Despite all the complexity involved and the fact that most of his paying customers and advertisers are thousands of miles away, the entrepreneur behind it all earns a profit every month.

Pretty impressive.

Sunday, August 28, 2005

Bye, bye cell phone?

In preparation for some competition with the combined Sprint-Nextel, according to Yahoo News, Verizon is expected to announced a price drop on its EVDO service from $80 to $60 per month.

Ten years ago I didn't have a cell phone. Today, it accounts for more than half of my calls. With EVDO's "near-broadband" wireless service at just $60/month, I'll have unlimited internet access and international phone calls via SkypeOut's super cheap $0.02 per minute rates. Add WiFi connectivity, and you'll even be able to reach me on airplanes. Lufthansa already passed
the two-year anniversary of its first WiFi enabled jet.

So, all I need is an EVDO capable handheld device, and I can say bye, bye to my cell phone?!

On second thought, it's not that simple:

  • EVDO coverage -- it's decent today, but no match for the CDMA network my current cell phone uses. Hopefully Verizon will keep spending the billions it takes to put up more EVDO base stations. And maybe Qualcomm will extend its domination to Europe and Asia so EVDO will work everywhere.

  • Battery life -- it seems that no matter how much I use it, my cell phone always lasts an entire day on a single charge. With their faster processors and larger screens, most handhelds churn through a battery charge in just a few hours. I guess we need one of new battery startups like A123 or one of the many micro fuel cell startups to release a break-through product.
  • These two requirements are simple to describe, but I have feeling they could take 15 years to achieve. For now, I'll have to settle for my Motorola v710.

    Thursday, August 25, 2005

    Annoying clicks

    I have never been able to verify its authenticity, but my favorite Dell tech support interaction goes something like this (circa 1990):

      Customer: I just set up my new PC, but the foot pedal is not working.
      Tech support: The foot pedal?
      Customer: Yeah, I keep stepping on it, but the computer won't turn on.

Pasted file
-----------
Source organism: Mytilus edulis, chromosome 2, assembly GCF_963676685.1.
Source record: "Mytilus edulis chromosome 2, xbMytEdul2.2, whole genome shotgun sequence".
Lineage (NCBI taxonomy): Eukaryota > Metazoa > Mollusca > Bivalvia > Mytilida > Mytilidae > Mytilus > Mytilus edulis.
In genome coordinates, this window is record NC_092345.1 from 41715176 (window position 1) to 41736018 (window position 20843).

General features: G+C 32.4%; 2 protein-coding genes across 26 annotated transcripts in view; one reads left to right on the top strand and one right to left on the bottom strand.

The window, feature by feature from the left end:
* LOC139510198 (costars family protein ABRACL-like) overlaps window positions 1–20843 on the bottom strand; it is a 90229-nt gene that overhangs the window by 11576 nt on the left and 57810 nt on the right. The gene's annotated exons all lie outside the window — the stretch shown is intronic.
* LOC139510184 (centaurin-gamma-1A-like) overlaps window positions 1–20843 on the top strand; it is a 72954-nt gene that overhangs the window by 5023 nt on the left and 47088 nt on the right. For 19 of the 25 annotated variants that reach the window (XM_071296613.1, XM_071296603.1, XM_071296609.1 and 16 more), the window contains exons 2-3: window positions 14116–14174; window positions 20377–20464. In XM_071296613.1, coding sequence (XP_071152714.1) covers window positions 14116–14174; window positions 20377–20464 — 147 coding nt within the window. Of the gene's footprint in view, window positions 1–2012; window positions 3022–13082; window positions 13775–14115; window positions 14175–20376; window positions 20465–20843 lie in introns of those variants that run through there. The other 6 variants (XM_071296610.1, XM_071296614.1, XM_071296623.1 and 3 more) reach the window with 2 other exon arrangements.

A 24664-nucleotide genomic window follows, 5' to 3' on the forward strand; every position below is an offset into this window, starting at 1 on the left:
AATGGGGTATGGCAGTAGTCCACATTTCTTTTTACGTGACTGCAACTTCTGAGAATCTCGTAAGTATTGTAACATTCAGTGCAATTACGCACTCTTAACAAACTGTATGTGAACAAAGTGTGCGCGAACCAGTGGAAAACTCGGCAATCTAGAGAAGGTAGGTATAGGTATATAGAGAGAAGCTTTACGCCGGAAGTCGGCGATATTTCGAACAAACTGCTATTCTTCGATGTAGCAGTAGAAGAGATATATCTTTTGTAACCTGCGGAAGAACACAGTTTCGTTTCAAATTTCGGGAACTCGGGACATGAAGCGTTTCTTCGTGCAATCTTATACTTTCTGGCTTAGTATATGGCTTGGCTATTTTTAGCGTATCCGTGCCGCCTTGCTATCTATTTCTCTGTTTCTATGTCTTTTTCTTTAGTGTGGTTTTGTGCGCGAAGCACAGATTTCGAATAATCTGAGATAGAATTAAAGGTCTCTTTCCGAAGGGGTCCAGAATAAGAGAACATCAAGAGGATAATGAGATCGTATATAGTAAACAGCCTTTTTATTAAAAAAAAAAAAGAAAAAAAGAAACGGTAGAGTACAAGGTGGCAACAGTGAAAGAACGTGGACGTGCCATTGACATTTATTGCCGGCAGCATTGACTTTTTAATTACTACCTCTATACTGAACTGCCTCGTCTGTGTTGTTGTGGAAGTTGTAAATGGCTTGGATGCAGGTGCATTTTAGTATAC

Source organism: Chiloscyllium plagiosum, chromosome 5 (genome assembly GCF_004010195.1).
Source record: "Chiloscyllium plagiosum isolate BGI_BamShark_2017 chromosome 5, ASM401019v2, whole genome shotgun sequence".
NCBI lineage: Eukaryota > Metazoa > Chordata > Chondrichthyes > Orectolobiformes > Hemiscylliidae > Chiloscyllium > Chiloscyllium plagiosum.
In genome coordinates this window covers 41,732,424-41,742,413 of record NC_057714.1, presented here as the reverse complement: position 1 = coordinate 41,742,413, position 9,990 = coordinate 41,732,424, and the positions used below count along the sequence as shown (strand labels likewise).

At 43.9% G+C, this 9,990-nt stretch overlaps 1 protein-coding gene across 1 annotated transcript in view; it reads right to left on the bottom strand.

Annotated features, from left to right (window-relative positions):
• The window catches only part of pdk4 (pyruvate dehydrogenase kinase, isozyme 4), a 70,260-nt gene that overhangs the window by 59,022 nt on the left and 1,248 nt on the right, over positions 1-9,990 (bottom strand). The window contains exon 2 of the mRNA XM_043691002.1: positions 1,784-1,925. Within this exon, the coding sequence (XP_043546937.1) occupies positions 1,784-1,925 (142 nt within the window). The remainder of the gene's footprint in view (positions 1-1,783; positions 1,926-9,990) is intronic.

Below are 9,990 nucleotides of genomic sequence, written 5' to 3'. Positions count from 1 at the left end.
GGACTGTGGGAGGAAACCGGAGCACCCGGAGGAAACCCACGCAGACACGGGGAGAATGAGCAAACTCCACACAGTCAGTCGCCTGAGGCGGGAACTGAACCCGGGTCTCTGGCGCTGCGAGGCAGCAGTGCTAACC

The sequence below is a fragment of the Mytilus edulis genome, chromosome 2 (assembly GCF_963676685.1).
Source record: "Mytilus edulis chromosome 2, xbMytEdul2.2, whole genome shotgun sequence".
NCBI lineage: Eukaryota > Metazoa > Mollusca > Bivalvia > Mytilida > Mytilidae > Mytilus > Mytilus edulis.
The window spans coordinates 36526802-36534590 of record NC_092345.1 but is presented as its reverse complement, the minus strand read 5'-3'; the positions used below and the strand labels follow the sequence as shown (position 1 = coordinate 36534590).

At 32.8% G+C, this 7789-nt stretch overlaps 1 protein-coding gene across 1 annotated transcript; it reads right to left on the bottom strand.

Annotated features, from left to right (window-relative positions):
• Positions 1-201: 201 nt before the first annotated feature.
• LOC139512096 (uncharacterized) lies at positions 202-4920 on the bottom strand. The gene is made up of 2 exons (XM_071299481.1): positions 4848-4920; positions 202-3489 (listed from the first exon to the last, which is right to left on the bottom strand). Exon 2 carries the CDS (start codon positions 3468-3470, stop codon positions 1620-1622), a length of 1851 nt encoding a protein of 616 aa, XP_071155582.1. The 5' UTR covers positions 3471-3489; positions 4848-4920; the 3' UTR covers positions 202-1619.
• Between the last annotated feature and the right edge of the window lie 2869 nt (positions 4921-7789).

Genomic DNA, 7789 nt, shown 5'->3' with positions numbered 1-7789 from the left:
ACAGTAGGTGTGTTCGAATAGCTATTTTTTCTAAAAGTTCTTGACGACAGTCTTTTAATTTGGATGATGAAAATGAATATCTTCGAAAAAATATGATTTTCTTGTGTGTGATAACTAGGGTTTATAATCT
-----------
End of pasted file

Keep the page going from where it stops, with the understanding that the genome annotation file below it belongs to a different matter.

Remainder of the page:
Tech support: Sir, the on/off switch is the orange button located in the middle of the front of the computer case. Try that.
      Customer: Oh, okay (presses button). Yes, that worked. My computer is finally on, but now what do I do with the foot pedal.
      (After a few minutes, the tech support rep figured out that the customer had mistaken the mouse -- then a new PC accessory with the first pre-installed shipments of Windows-386 -- for a foot pedal.)

    I recount this mix-up because most of my favorite software operates just as well with my mouse out of reach on the floor. Every required click is often a waste of time. It is so much easier for an experienced user to press a key or two (or even three or four) then to transition a hand from the keyboard to the mouse, line-up the pointer, and click away.

    Still, almost 15 years after Windows usurped DOS as the primary PC OS, many software developers don't get it.

    I love My Yahoo, I have it carefully customized, and (for the foreseeable future) it is my homepage. Yet I manually navigate to Google every time I want to do a web search (ALT-D, google, CTRL-enter is faster/easier than clicking in the My Yahoo search box). It baffles me that the Yahoo web developers haven't designed the My Yahoo page to load with the search box in focus. I wonder how many people with mouse allergies like mine use similar workarounds to avoid the extra clicks.

    My Yahoo is just one example. What I'd really like to see is an evolution of web UI standards to facilitate better keyboard navigation. It is possible to tab through all the links on a page and navigate to the one in focus by pressing enter. But many pages have enough links to make tabbing impractical. I can think of a few potential solutions, but I'm hoping the clever Firefox UI designers (or plug-in authors) will come up with something great.